The American Cancer Society has recommended that boys and girls aged 11 to 12 years should get the HPV vaccine. The recommendations take into consideration three main issues: late age at vaccination, vaccination in males and females and the use of the 9-valent HPV vaccine.
The guidelines were published online in A Cancer Journal For Clinicians. Studies have shown that the vaccine is most effective if administered to preteens and early teens. The new suggestions add another window of opportunity, for patients aged 22 to 26 years who have not received the vaccine.
The HPV vaccine becomes less effective at lowering cancer risk, the more you advance in age. The important fact is to give the HPV vaccine to every boy and girl aged 11 through 12. The course should finish around their 13th birthday.
Dr. Debbie Saslow believes that early vaccination is a good idea, in order to prevent HPV-related cancers. HPV is linked to most vaginal, anal, vulvar, cervical, anal, oropharyngeal and penile cancers in US women and men. The new HPV vaccine could prevent about 30,000 deaths caused by this disease each year in the United States. Vaccinating males could also protect females additionally.
The new guidelines update the 2007 recommendations, which did not mention the use of the newly licensed 9vHPV vaccine, or HPV vaccination in males. The trials were unfinished at that time, so the vaccine was not approved temporarily.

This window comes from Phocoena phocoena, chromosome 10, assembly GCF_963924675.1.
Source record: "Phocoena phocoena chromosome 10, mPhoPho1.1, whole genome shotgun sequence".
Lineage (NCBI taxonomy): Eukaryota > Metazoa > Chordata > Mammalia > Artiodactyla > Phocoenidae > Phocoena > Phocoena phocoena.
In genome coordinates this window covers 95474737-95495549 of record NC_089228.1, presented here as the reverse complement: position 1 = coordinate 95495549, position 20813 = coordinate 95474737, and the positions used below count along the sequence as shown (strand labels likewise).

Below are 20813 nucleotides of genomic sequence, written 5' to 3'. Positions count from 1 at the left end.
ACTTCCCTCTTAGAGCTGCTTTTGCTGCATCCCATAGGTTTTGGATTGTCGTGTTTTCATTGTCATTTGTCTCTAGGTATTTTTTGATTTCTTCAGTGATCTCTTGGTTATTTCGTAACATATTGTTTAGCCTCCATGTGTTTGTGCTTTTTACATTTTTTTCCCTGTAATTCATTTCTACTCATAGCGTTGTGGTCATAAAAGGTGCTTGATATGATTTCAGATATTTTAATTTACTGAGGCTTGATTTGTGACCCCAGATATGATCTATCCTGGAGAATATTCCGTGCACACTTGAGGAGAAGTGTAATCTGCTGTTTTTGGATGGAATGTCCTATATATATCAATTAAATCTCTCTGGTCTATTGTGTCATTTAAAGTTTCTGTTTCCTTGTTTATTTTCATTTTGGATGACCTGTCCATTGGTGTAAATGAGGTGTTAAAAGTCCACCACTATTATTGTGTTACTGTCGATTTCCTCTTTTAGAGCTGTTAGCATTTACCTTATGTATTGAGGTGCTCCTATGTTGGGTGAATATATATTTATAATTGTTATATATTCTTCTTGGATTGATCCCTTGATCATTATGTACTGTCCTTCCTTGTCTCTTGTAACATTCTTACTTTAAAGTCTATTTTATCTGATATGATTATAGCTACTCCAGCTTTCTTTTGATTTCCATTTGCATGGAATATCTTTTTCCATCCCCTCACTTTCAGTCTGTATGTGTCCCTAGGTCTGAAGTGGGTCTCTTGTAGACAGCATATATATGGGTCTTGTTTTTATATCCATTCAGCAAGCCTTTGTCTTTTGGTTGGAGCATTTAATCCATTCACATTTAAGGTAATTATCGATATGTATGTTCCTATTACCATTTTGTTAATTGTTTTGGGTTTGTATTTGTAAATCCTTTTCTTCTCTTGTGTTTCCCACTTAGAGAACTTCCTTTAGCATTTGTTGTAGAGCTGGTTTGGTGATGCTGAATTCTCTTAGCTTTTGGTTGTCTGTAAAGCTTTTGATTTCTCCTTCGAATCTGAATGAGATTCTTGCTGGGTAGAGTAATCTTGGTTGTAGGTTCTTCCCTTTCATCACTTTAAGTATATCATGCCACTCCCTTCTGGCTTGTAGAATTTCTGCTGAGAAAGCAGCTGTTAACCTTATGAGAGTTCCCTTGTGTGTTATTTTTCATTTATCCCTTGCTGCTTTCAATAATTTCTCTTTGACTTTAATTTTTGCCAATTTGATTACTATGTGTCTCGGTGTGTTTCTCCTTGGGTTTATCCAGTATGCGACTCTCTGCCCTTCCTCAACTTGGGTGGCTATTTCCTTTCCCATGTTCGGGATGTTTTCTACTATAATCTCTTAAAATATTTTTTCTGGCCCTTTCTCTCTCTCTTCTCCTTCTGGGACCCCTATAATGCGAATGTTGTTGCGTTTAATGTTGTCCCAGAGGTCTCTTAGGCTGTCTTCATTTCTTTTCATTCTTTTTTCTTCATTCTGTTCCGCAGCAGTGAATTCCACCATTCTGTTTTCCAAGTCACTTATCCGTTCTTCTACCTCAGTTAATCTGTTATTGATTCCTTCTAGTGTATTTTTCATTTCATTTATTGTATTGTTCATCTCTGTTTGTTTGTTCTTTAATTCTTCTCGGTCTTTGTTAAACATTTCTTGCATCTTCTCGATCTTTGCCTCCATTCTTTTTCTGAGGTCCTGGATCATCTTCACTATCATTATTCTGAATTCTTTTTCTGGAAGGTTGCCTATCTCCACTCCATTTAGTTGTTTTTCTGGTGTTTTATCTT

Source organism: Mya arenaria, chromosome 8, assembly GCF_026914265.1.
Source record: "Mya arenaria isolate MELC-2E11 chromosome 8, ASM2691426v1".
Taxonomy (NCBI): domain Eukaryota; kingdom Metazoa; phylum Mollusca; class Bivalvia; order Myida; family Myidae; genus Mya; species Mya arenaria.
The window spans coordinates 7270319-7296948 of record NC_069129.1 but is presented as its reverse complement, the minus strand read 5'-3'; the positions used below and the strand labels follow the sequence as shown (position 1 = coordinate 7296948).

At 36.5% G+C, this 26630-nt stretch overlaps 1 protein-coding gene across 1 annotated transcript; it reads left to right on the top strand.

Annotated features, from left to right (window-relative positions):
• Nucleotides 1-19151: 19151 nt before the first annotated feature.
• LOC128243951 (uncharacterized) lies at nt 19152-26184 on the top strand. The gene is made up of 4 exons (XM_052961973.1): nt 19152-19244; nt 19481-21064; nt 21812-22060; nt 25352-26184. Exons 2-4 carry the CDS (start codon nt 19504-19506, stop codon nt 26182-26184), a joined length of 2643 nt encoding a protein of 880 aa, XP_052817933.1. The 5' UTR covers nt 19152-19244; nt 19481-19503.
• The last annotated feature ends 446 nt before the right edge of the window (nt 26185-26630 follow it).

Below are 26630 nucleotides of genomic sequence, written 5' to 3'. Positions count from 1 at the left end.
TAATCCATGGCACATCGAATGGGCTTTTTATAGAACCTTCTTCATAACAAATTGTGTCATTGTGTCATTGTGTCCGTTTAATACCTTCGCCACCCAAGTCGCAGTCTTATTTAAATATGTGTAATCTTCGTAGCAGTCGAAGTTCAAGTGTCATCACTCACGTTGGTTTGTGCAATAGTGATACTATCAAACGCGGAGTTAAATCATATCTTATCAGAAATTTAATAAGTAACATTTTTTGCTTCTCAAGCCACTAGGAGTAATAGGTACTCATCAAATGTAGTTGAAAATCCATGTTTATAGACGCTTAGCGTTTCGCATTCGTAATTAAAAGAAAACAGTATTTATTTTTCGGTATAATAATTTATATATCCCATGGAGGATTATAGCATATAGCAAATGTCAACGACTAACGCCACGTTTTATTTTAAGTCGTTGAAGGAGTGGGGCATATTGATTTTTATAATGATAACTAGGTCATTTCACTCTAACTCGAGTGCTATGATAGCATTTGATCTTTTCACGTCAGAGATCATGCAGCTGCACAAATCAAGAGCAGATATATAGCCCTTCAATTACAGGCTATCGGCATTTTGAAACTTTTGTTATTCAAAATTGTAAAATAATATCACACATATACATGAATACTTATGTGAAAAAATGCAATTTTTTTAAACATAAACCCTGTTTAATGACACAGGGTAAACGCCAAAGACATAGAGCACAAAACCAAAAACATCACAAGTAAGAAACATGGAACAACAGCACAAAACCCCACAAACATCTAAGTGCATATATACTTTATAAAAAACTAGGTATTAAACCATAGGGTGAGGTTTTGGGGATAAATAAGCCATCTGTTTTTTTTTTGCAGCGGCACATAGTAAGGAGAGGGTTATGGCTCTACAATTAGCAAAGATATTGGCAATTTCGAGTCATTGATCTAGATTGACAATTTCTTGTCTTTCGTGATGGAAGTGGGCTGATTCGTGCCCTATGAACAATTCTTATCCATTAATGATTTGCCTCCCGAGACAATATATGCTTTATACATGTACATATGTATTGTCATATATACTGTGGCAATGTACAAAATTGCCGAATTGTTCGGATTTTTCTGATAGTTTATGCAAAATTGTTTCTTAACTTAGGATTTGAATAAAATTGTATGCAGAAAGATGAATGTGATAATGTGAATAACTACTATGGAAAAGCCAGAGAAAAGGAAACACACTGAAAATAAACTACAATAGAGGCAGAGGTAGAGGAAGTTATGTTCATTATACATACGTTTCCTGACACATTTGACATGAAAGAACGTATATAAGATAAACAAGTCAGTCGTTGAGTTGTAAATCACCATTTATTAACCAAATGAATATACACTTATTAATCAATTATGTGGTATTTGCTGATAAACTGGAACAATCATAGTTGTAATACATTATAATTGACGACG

The Human Papilloma Virus (or HPV) is the most common sexually transmitted infection. Almost everyone who is sexually active has it or will get it during their lifetime.
It spreads through sex with someone who’s got the virus, and it doesn’t show any symptoms in most people. However, some strains cause genital warts or cancer.
These symptoms can appear years after getting the infection. 99% of cervical cancers are related to infections with HPV.
In the States, the shot to protect against HPV consists of three jabs over a period of six months. Studies have shown that the shots are equally effective in men and women, to protect them against a variety of cancers, such as penile cancer in males, cervical, vaginal and vulvar cancer in females and oropharyngeal and anal cancers in men and women.
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